Last week in South America, violence remained at similar levels compared to the week prior, while demonstrations increased by over a quarter. In Brazil, military forces and civil police occupied two favelas in Rio de Janeiro in a major operation to regain territorial control from drug trafficking and militia groups. In Venezuela, tensions on the border with Colombia increased as the National Liberation Army (ELN) launched several operations in Apure state. In Colombia, violent attacks against civilians continue to take place. Furthermore, clashes between armed groups took place in Valle del Cauca department and a car bomb detonated outside government offices in Arauca department. In Chile, four forestry and agricultural workers were killed by unknown perpetrators in the Araucanía and Biobío regions one day after the senate extended the state of emergency in Chile’s southern regions (Biobio, 22 January 2022).
In Brazil, on 19 January, 1,200 military and civil police personnel occupied Rio de Janeiro’s Jacarezinho community and its surroundings in a major operation launched to regain control of the region from the Red Command (CV) (Folha de S. Paulo, 19 January 2022). As part of the same operation, military and civil police also occupied the Muzema community, currently under de facto territorial control of a police militia group (UOL, 19 January 2022). The governor of Rio de Janeiro ordered the occupation as part of a program called ‘Integrated City,’ aiming to renew efforts to crack down on organized crime groups (Folha de S. Paulo, 19 January 2022). On 21 January, only two days after the military occupation, a shoot-out between military police and the CV was registered in the area. Casualties from the clash remain unknown. Jacarezinho has previously been the site of prominent deadly violence involving state forces. In May 2021, a police raid of the favela resulted in 29 deaths, the most lethal operation in Rio’s history, drawing sharp criticism from human rights groups (Folha de S. Paulo, 7 May 2021).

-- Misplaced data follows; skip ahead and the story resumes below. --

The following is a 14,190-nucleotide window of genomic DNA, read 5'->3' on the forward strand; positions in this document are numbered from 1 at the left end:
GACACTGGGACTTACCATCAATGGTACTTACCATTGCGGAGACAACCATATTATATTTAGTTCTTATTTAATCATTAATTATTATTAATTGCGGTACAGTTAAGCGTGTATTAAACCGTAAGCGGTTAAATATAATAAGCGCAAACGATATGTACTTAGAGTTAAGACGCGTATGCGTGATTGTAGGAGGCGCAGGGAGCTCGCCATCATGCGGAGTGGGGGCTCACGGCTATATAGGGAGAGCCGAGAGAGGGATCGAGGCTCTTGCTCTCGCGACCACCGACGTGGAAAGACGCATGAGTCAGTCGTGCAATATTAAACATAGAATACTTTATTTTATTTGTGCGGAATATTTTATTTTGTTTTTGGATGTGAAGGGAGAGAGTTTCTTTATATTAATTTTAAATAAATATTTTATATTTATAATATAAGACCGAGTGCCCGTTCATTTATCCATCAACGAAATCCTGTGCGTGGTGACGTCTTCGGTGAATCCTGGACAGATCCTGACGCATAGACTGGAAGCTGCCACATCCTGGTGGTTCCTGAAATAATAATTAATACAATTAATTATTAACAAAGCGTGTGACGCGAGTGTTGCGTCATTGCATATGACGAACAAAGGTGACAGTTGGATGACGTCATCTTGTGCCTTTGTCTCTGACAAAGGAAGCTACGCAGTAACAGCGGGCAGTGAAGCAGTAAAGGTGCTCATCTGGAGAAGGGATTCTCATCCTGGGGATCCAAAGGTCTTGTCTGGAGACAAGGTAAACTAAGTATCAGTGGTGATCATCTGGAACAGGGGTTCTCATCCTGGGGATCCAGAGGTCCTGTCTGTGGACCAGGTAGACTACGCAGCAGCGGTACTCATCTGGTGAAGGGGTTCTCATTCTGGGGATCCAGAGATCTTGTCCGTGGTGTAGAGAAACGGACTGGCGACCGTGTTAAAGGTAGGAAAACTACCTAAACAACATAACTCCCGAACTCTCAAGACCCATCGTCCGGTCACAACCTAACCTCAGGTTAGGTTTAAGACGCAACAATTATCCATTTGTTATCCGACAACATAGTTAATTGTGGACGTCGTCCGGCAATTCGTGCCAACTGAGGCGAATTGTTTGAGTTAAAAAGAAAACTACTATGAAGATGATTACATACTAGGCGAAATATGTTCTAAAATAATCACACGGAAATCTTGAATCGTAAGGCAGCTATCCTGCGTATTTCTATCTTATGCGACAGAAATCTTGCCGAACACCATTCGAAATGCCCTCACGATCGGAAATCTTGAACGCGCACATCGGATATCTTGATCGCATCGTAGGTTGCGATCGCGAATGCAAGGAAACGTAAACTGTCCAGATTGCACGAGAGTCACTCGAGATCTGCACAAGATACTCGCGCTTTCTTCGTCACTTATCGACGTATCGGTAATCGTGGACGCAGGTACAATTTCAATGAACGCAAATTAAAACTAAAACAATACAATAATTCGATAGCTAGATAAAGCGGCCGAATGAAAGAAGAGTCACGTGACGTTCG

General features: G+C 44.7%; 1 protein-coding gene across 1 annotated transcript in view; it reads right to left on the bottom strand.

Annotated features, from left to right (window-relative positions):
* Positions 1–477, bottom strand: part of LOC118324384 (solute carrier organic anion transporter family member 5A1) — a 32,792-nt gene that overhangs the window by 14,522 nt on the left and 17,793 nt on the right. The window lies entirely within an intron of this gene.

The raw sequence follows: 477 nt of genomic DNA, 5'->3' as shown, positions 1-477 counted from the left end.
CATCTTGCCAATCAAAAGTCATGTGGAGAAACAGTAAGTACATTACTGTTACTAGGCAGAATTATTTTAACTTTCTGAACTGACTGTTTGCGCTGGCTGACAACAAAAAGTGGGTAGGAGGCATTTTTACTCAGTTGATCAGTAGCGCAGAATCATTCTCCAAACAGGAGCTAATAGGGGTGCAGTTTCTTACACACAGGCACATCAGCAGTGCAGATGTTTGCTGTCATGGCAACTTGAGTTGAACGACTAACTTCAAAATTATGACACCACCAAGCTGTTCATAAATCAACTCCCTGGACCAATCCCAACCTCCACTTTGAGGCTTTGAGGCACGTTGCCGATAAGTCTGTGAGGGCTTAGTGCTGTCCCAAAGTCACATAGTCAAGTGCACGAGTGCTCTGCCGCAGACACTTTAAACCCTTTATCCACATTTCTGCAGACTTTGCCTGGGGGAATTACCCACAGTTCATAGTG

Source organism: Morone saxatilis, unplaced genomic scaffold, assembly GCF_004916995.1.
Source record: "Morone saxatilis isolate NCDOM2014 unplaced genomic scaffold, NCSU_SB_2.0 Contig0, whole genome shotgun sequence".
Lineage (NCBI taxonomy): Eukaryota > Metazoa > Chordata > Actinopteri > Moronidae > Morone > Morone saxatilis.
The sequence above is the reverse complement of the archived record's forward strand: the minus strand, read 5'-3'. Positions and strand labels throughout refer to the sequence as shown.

In Colombia, the Gulf Clan and the ELN clashed for three consecutive days last week in Buenaventura municipality, Valle del Cauca department. Due to curfews and movement restrictions imposed by armed groups, Afro-Colombian communities and Indigenous groups who inhabit the region have been caught in the crossfire. These trends contributed to the 180% increase in violence in Valle del Cauca last week relative to the past month that is flagged by ACLED’s Subnational Surge Tracker, which first warned of a surge in violence in the department earlier this month. Violence in Valle del Cauca is both common and highly volatile; it is considered an area of ‘extreme risk’ by ACLED’s Volatility and Risk Predictability Index.
Elsewhere, clashes between the 33rd FARC dissident front and state forces were reported in Hacari and Tibu municipalities in the Norte de Santander department, with no fatalities reported. The group has a significant presence in the department, often clashing with security forces in an attempt to control drug trafficking routes. In Ocaña municipality, unidentified armed men shot and killed three members of the same family; all of the victims had noted increased violence in the area due to clashes between armed groups and military forces. Violence in Norte de Santander has been common though not volatile; however, last week it became more volatile, resulting in a shift from a place of ‘consistent risk’ to being considered an area of ‘extreme risk’ by ACLED’s Volatility and Risk Predictability Index.